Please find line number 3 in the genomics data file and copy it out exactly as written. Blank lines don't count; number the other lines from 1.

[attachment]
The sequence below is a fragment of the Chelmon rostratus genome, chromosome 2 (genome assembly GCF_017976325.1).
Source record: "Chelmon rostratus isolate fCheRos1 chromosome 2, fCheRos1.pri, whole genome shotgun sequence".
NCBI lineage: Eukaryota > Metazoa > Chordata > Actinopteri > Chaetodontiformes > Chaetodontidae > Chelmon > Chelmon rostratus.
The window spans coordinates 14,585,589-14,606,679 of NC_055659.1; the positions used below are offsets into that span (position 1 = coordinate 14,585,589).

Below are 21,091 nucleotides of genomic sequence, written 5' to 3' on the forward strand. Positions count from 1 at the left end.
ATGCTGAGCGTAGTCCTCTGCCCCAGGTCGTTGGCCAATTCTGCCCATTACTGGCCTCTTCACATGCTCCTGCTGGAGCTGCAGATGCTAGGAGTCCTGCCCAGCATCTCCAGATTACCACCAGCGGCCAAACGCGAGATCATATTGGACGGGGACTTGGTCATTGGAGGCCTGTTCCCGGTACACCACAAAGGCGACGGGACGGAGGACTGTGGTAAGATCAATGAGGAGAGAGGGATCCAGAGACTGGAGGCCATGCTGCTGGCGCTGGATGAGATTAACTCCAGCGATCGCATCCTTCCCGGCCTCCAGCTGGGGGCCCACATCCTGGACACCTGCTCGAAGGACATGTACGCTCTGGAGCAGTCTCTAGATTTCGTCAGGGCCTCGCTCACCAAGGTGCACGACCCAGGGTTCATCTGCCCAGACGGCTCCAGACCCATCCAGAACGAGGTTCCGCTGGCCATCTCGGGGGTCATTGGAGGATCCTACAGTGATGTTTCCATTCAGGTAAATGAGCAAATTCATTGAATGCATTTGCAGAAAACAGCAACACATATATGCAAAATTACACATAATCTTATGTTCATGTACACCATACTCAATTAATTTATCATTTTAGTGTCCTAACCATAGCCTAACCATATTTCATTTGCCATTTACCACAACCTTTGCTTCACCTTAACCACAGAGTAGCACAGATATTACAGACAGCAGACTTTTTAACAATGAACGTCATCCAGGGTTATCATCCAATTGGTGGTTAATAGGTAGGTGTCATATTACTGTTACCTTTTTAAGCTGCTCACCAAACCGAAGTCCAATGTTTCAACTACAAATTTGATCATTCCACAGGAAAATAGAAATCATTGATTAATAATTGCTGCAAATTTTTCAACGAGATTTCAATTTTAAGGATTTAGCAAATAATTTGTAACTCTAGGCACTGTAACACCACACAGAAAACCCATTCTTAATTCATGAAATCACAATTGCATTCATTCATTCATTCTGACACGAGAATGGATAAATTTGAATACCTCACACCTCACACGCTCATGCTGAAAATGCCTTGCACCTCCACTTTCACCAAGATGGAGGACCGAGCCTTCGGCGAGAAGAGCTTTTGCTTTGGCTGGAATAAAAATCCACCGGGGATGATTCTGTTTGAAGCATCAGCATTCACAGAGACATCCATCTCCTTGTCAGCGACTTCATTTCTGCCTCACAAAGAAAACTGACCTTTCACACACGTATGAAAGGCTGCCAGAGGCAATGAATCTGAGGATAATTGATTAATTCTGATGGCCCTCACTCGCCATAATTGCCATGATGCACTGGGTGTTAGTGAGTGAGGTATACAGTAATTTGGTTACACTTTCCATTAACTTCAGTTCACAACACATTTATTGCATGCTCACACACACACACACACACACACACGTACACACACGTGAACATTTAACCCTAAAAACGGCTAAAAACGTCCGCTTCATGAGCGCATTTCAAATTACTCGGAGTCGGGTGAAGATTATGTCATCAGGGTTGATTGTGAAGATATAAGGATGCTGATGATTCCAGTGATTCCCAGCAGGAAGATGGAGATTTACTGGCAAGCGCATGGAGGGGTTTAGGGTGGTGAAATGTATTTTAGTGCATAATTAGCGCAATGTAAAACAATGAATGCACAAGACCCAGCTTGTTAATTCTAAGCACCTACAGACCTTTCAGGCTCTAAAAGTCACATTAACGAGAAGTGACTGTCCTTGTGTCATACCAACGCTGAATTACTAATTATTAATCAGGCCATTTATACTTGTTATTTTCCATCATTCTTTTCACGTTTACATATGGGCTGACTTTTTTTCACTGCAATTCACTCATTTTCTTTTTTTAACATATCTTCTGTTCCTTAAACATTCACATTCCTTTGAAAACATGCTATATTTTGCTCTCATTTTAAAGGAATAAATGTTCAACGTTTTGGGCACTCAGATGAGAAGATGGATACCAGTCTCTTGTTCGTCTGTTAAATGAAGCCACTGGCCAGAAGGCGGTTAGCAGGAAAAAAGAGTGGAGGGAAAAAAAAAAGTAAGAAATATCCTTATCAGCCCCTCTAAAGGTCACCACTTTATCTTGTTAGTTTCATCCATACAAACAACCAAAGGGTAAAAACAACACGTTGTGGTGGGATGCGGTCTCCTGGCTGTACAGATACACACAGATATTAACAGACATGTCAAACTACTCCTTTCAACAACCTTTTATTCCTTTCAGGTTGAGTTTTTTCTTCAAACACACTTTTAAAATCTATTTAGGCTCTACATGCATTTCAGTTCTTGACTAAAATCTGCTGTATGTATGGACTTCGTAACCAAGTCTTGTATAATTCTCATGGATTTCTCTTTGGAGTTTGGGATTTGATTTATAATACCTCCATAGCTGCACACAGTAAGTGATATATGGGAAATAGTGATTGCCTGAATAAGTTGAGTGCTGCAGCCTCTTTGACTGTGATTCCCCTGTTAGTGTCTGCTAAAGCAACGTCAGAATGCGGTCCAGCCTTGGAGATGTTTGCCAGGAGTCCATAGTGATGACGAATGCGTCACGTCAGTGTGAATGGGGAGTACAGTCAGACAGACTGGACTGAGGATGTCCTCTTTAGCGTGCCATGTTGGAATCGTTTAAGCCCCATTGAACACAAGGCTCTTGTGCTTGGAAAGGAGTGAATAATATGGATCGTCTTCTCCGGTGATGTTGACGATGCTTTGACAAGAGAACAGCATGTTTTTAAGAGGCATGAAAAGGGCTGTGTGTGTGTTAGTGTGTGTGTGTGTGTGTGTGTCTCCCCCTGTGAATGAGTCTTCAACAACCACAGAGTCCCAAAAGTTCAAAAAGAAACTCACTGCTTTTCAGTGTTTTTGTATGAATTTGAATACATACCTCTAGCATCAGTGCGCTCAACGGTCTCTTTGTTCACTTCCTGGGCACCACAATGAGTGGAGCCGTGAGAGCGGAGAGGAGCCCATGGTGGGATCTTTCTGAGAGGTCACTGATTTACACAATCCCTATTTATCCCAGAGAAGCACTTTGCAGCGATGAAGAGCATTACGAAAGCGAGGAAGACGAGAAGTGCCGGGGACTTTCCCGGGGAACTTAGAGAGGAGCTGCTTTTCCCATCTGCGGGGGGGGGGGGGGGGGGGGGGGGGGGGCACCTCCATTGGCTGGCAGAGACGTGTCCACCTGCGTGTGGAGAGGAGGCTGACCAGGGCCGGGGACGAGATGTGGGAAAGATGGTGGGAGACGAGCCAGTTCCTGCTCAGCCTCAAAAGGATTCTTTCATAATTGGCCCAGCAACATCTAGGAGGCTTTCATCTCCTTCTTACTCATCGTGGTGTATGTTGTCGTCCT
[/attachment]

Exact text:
NCBI lineage: Eukaryota > Metazoa > Chordata > Actinopteri > Chaetodontiformes > Chaetodontidae > Chelmon > Chelmon rostratus.